Differential Diagnosis

The differential diagnosis for a patient with stridor, respiratory distress, and cough is vast and includes FBAO. An approach to help narrow the differential is to determine the onset of symptoms and the presence of fever.[16] A sudden onset of stridor, choking, or gagging suggests a foreign body, anaphylaxis, blunt/penetrating trauma, burn injury, or angioedema. Rapid onset of symptoms in a febrile child may be epiglottis, bacterial tracheitis, retropharyngeal abscess, or peritonsillar abscess. Gradual onset of symptoms or barking cough could be attributable to viral croup. For children under six months, consider anatomical causes such as laryngotracheomalacia, vocal cord paralysis, subglottic stenosis, vascular rings, and airway hemangioma. Esophageal foreign bodies are more common than airway foreign bodies and can contribute to respiratory compromise from mass effect and inflammation. Caustic ingestions such as cleaning supplies and laundry detergent or detergent “pods” that may be ingested by toddlers can similarly present with choking.[18]

Pertinent Studies and Ongoing Trials

Given the acute nature with which foreign body airway obstructions frequently present and the subsequent need for emergent resuscitation, much of the ongoing research into this and other cardiopulmonary science is reviewed regularly by the International Liaison Committee on Resuscitation (ICOR). The ILCOR consists of members of the leading global resuscitative organizations and is engaged in an ongoing Continuous Evidence Evaluation (CEE) system for ongoing review of resuscitative science. This CEE system has replaced the previous system where resuscitative care recommendations were made on a 5-year cyclic basis. 

Prognosis

The prognosis of FBAO depends on the degree of obstruction and duration of hypoxia. Patients with partial FBAO that can clear the airway have little to no complications and can be managed based on any existing risk factors for future aspiration events. In a complete FBAO, loss of consciousness occurs in seconds to minutes. For patients requiring CPR, outcomes are particularly grim as mortality reaches 90% for out of hospital cardiac arrests, and of those who survive to hospital admission, mortality reaches 60%-70%.[22] While neurologic outcomes worsen as the duration of hypoxia increases, the prognosis is often difficult to predict. Findings that portend a worse prognosis include absent pupillary light reflex, absent corneal reflex, myoclonus status epilepticus, and malignant EEG patterns defined as burst suppression, generalized suppression, alpha coma, post-anoxic status epilepticus, or nonreactive background.[22] Because of the difficulty in predicting favorable outcomes, guidelines recommend delaying the withdrawal of life-sustaining measures until at least 72 hours following the return of spontaneous circulation (ROSC).[23]

Complications

The most feared complication of FBAO is hypoxia resulting in respiratory arrest, anoxic brain injury, and death. Long term complications of undiagnosed airway foreign bodies are atelectasis, pneumonia, or bronchiectasis, occasionally requiring lobectomy or segmentectomy. It is also not uncommon for the treatment of FBAO to have deleterious side effects. Complications of the Heimlich maneuver include injury to the abdominal or thoracic viscera and regurgitation of stomach contents. For patients requiring bronchoscopy, potential complications include bleeding, infection, airway perforation, and pneumothorax.[21]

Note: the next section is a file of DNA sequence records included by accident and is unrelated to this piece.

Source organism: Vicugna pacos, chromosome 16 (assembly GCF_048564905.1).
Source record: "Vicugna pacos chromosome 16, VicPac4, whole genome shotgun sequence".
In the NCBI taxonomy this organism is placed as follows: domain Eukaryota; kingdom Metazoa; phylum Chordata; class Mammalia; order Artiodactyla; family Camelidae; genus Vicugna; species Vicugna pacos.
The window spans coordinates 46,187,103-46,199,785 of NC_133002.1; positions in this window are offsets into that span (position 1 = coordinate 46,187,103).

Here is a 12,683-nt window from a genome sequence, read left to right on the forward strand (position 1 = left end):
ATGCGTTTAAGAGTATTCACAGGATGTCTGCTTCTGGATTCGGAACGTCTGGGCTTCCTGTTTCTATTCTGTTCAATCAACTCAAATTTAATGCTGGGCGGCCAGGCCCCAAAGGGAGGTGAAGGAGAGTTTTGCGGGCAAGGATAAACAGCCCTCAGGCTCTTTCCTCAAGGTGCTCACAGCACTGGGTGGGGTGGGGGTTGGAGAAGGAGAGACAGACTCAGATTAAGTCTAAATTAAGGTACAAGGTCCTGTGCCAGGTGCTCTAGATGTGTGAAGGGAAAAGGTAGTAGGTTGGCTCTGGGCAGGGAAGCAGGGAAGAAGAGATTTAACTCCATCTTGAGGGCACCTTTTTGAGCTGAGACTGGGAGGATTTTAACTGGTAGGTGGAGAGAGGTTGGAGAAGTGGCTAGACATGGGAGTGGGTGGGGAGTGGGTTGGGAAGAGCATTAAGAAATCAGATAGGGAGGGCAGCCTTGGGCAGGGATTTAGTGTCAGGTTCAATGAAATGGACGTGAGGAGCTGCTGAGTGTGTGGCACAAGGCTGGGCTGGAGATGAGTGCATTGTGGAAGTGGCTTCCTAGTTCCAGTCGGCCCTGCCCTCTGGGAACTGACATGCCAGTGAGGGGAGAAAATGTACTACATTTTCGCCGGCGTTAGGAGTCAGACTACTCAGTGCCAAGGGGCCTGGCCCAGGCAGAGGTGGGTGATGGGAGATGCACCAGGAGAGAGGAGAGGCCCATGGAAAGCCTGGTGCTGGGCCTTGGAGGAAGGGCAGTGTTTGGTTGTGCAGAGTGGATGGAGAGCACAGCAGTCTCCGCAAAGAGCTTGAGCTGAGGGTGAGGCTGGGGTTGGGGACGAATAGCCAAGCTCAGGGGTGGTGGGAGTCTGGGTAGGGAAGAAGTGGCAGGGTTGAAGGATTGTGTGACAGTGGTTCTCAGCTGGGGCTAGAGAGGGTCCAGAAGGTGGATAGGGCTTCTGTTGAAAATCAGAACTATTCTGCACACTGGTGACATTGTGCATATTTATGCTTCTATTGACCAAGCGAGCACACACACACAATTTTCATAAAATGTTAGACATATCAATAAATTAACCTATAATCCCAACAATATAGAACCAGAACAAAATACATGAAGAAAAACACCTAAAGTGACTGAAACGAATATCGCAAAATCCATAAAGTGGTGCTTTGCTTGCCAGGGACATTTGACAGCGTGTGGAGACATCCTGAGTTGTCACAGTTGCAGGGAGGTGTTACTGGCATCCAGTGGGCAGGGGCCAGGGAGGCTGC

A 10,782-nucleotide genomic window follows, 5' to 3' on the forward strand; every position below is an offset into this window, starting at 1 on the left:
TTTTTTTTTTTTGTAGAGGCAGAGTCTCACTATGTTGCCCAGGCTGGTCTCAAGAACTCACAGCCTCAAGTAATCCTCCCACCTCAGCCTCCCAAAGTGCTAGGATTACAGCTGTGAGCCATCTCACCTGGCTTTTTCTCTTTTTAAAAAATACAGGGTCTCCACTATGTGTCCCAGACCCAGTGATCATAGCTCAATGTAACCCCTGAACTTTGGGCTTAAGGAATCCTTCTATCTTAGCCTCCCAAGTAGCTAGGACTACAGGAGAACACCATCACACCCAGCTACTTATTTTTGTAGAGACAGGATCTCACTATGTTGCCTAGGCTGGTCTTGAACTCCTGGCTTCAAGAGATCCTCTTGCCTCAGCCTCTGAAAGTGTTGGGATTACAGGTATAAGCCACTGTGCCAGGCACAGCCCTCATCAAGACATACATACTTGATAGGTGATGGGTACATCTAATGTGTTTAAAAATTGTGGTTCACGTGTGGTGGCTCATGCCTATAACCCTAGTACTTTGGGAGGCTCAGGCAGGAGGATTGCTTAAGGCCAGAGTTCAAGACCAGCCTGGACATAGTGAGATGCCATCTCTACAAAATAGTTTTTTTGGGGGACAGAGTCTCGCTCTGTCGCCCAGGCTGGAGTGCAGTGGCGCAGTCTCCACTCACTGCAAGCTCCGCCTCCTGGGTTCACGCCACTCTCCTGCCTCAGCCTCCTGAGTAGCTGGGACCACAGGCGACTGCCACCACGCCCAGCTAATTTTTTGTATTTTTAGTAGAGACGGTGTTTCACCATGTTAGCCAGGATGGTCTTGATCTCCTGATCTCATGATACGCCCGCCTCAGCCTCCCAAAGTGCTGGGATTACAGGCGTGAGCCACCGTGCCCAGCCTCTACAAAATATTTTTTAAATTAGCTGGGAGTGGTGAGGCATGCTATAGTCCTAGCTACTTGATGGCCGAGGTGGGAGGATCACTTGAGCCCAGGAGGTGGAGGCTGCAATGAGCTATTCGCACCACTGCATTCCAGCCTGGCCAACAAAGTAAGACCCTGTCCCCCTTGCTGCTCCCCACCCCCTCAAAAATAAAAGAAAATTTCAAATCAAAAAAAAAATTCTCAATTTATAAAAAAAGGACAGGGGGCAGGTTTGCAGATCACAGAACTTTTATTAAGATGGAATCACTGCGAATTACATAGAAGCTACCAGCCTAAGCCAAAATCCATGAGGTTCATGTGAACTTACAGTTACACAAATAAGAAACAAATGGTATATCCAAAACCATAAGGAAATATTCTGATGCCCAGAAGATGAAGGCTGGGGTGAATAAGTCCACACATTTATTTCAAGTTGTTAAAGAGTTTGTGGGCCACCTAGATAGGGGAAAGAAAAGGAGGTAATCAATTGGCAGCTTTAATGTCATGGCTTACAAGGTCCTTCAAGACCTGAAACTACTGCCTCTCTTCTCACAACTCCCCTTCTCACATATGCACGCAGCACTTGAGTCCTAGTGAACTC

Deterrence and Patient Education

Multiple measures reduce the risk of choking. For adults, food texture modification should be based on the sufficiency of the airway defense mechanism and cough strength.[24] Avoidance of problem foods, improving mealtime posture, adequate supervision for those at high risk for choking, proper dental care, and monitoring medication side effects are some of the frequently described recommendations for choking prevention.[12]

For children, the American Academy of Pediatrics (AAP) provides guidance for introducing solid foods to infants and recommends that pureed foods be introduced between 4 and 6 months.[25] Certain behaviors, such as walking, talking, laughing, and eating quickly, may increase a child’s risk of choking.[8] The AAP has proposed public health measures such as mandatory food labeling for foods that carry a high choking risk.[4] For non-food items, the Child Safety Protection Act requires choking-hazard warning labels for certain toys and games.

Enhancing Healthcare Team Outcomes

Complete foreign body airway obstruction is a medical emergency and requires immediate action by untrained bystanders to restore the victim's airway. The AAP recommends choking first aid and CPR training for parents, teachers, child care providers, and others who care for children.[4] Nursing home staff and those who care for the elderly would also benefit from this training. Pediatricians should continue to provide parents and caregivers guidance on appropriate food and toy selection as outlined by the AAP. While the Child Safety Protection Act requires choking hazard warning labels on certain toys in the United States, no such system exists for high-risk foods. Naturally, emergency medical staff are well-versed in dealing with such situations, and often train others. Food warning labels, a choking-incident surveillance and reporting system, and choking-prevention campaigns are some proposed legislative solutions to reduce choking incidents.[4] Outcomes will improved with an interprofessional healthcare team consisting of emergency medical technicians, triage and emergency department nurses, emergency department providers, and surgeons. [Level 5]